Alexis’ Story: Intrusive Thoughts Became My Norm
My story starts with a birth no mother would ever wish for. If I’m being honest, my first encounter with intrusive thoughts occurred after the birth of my first son, but thankfully they were less traumatic and short-lived. No one could have ever prepared me for what I’d experience with my sweet Leo.
An Early and Unexpected Arrival
October 17, 2017, I sat in my kitchen while my older son, Noah, napped. At 33 weeks pregnant I was already in full-on mommy-prep-mode. I was (on page six of) writing notes for my parents and mother-in-law who would take care of Noah while we were bringing his brother into the world. Fools make plans.
I decided to take a shower while Noah napped and felt (what I thought were) intense Braxton Hicks contractions. I noticed Noah was waking as I exited the shower and went to greet him with a song and outstretched arms ready to offer him a dance. In an instant, my world changed. I felt something awful and reached down to see my hand covered in blood. I knew my son wasn’t ready.
I’ll spare you the horrific details and tell you that my son was born, alive, at 2:29 AM on October 18, 2017. Staff whisked him away before I could see his face, or smell his skin and intubated him immediately as his lungs were not able to function on their own. He spent the first 21 days of his life in the NICU and his dad and I were beside him as much as possible.
All things considered, I was doing great. My older children needed me, my spouse needed me, most of all, my premature baby needed me. He needed to know and feel that he was loved, and that we were doing everything in our power to get him healthy. We were praying, each and every day, for the moment we’d be told he could come home.
A Hard Homecoming
Leo’s homecoming came but it was not easy. His prematurity greatly affected his digestive system and his reflux was more intense than we could have ever imagined. On doctor’s orders, we kept him upright 24/7 – my husband and I taking shifts. When it was my turn to sleep, I still exhausted myself by setting an alarm to pump for my miracle baby.
With time, Leo got better, and that’s when I fell apart. It was as if my brain had a sensor that knew the moment I wasn’t on high-alert for my son, that it must deal with the trauma I’d just been through. Intrusive thoughts became my norm.
Overnight, the humans I cared most about became the ones I feared the most. I was terrified to be alone with my children. What if I went crazy? What if I hurt them? What if I drowned them? What if I stabbed them? I could not be trusted with these precious lives.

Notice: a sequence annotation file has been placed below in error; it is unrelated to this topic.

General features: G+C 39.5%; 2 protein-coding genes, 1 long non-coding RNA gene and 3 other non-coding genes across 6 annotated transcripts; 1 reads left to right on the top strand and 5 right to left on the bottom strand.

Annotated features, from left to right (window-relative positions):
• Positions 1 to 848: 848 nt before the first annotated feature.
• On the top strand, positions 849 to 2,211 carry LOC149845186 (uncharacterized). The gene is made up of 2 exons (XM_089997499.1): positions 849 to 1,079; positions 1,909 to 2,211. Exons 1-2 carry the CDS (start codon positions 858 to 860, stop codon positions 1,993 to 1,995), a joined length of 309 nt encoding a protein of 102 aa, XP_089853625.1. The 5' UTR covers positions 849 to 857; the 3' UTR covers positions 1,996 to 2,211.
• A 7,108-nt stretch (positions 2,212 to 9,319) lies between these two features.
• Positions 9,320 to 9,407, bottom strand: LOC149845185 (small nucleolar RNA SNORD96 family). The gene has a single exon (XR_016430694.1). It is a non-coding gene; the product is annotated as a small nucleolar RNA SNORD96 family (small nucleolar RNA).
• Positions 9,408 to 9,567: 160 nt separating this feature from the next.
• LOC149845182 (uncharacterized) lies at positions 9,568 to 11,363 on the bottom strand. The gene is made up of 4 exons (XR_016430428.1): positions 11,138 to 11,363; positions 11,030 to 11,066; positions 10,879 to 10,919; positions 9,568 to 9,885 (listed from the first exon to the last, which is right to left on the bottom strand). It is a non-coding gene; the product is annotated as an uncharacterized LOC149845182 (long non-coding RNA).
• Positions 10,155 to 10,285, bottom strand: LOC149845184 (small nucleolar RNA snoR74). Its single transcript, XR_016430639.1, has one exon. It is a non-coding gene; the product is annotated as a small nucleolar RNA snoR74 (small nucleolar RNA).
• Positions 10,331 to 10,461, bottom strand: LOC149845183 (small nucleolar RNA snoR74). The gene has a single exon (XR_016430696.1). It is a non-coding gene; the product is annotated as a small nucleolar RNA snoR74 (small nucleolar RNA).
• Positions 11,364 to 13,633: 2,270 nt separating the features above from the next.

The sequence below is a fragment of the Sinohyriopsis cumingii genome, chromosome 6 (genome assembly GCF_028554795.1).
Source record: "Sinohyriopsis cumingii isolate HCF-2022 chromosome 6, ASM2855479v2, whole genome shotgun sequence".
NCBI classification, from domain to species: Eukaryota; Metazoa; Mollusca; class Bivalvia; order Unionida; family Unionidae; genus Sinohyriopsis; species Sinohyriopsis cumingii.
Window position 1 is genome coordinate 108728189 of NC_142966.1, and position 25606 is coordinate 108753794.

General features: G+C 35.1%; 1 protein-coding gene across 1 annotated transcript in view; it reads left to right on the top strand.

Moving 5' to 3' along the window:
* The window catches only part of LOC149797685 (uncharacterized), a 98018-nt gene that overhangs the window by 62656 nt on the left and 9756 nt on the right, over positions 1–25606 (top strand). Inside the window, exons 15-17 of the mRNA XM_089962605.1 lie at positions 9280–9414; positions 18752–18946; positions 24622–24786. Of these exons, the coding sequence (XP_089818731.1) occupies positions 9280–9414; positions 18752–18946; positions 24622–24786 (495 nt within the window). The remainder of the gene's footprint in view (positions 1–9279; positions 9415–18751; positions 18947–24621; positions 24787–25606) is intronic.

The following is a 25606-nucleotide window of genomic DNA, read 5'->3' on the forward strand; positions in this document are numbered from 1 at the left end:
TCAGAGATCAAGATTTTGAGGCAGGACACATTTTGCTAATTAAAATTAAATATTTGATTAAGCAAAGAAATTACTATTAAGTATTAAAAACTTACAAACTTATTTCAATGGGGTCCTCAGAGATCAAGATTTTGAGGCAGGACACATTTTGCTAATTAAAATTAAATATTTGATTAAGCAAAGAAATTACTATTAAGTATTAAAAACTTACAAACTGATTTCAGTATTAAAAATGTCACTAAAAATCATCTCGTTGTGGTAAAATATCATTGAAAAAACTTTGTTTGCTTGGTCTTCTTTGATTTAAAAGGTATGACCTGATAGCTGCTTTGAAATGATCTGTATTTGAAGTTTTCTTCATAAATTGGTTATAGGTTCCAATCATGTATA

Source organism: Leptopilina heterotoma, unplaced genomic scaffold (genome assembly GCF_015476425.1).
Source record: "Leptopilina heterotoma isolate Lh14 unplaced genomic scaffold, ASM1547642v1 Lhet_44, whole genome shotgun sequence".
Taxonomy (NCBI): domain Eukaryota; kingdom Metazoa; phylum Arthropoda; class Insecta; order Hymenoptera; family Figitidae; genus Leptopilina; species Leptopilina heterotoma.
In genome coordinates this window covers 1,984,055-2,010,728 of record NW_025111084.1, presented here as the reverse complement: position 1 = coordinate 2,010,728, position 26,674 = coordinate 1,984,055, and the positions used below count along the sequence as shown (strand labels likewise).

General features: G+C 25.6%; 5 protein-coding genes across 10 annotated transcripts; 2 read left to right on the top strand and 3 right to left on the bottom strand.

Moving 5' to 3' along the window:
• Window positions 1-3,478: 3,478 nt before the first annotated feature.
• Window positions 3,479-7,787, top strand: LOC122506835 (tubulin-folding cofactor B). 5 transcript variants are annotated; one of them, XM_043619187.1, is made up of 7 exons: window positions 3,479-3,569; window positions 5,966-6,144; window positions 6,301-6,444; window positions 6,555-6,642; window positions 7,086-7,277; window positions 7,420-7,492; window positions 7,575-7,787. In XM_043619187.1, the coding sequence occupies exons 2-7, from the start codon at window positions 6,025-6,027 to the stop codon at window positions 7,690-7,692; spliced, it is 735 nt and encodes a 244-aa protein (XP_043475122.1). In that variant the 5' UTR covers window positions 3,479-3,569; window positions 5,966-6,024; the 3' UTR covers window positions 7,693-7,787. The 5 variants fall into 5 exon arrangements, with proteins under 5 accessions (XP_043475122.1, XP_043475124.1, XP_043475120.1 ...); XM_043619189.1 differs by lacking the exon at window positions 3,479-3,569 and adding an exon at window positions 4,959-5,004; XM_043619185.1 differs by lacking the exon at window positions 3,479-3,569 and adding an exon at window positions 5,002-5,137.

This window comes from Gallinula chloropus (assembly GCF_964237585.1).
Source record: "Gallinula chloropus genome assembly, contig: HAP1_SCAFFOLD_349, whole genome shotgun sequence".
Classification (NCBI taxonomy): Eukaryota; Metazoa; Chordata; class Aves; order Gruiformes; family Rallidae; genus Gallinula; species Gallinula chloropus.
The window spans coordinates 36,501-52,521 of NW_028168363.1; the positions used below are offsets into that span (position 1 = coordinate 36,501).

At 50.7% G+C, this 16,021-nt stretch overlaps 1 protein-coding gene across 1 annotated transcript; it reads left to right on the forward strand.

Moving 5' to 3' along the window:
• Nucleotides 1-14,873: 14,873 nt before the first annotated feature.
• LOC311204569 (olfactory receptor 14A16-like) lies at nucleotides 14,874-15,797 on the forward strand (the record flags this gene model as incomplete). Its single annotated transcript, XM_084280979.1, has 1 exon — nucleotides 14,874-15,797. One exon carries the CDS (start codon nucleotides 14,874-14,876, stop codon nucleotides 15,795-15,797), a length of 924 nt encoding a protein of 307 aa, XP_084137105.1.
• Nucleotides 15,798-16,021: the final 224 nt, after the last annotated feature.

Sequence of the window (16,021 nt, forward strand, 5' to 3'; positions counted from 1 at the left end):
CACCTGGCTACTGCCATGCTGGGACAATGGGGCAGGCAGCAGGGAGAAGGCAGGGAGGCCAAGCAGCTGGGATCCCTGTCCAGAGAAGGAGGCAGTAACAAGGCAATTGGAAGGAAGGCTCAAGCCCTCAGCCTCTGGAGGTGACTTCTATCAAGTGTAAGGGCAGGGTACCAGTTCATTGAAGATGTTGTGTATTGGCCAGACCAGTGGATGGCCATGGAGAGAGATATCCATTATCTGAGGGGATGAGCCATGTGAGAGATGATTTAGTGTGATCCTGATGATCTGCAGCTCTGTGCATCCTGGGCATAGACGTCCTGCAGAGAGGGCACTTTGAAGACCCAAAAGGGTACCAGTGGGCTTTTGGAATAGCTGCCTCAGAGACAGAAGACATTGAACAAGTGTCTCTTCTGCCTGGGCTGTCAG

But no one ever told me. No one ever told me that intrusive thoughts were a NORMAL symptom of PPA, PPD, and PP-OCD. No one told me being terrified by my thoughts was actually a GOOD thing! No one told me that there was help and there was hope.
Searching for Help and Finding Hope
In my desperation, I searched Google for a support group to help me and I stumbled upon Postpartum Support International’s website. There, I found a warm line where I left my contact information and I was promptly contacted by a PSI Coordinator. She connected me with a local non-profit called Moms Mental Health Initiative. Miraculously, they were able to get me into a therapist that VERY.SAME.DAY. They also welcomed me into their Circle of Hope – a peer support group filled with moms who were on journeys similar to my own.
I want to share my story because I don’t want other moms to feel like they need to fight their battles in isolation. I want to advocate for the mom who doesn’t have the strength to advocate for herself. To the mama who is struggling and reading this – it takes courage, strength and perseverance to ask for, and receive, the right help it but it IS out there.
Your baby deserves it, your family deserves it but, most of all YOU deserve it! You don’t have to suffer in silence or miss out on an experience that should be one of the best of your life. Please know that you are not alone. I see you, I hear you, I am you.
We’re honored to share Alexis’ story as part of the Maternal Mental Health Research Collaborative’s Marathon of Moms campaign. Stories of lived experience are one of the most powerful tools we have to combat stigma and the shame surrounding mental illness. They’re also vitally important as we look to develop tools, resources and treatments that work for moms and meet their needs. Thank you, Alexis!